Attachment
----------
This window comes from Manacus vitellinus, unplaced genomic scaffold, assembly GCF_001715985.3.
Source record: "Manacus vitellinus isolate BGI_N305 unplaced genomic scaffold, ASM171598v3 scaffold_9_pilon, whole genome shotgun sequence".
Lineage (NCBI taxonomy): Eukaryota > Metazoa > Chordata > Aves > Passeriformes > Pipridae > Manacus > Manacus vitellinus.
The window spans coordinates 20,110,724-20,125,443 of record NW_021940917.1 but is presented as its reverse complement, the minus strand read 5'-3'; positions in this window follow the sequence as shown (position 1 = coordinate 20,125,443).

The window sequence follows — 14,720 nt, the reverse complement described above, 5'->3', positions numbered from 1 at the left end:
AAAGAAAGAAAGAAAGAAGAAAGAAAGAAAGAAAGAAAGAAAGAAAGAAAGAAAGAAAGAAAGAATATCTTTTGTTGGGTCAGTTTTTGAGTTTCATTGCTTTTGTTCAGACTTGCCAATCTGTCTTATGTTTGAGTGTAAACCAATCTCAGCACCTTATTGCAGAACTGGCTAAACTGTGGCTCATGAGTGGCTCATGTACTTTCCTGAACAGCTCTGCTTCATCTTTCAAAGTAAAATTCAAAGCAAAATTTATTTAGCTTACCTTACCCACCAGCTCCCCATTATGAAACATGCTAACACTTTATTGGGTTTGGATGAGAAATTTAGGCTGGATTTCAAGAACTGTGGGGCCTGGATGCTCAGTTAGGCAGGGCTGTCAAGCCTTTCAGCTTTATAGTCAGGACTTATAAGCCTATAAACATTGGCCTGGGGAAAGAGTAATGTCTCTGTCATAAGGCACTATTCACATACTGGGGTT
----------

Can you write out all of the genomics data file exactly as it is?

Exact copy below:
This window comes from Manacus vitellinus, unplaced genomic scaffold, assembly GCF_001715985.3.
Source record: "Manacus vitellinus isolate BGI_N305 unplaced genomic scaffold, ASM171598v3 scaffold_9_pilon, whole genome shotgun sequence".
Lineage (NCBI taxonomy): Eukaryota > Metazoa > Chordata > Aves > Passeriformes > Pipridae > Manacus > Manacus vitellinus.
The window spans coordinates 20,110,724-20,125,443 of record NW_021940917.1 but is presented as its reverse complement, the minus strand read 5'-3'; positions in this window follow the sequence as shown (position 1 = coordinate 20,125,443).

The window sequence follows — 14,720 nt, the reverse complement described above, 5'->3', positions numbered from 1 at the left end:
AAAGAAAGAAAGAAAGAAGAAAGAAAGAAAGAAAGAAAGAAAGAAAGAAAGAAAGAAAGAAAGAATATCTTTTGTTGGGTCAGTTTTTGAGTTTCATTGCTTTTGTTCAGACTTGCCAATCTGTCTTATGTTTGAGTGTAAACCAATCTCAGCACCTTATTGCAGAACTGGCTAAACTGTGGCTCATGAGTGGCTCATGTACTTTCCTGAACAGCTCTGCTTCATCTTTCAAAGTAAAATTCAAAGCAAAATTTATTTAGCTTACCTTACCCACCAGCTCCCCATTATGAAACATGCTAACACTTTATTGGGTTTGGATGAGAAATTTAGGCTGGATTTCAAGAACTGTGGGGCCTGGATGCTCAGTTAGGCAGGGCTGTCAAGCCTTTCAGCTTTATAGTCAGGACTTATAAGCCTATAAACATTGGCCTGGGGAAAGAGTAATGTCTCTGTCATAAGGCACTATTCACATACTGGGGTT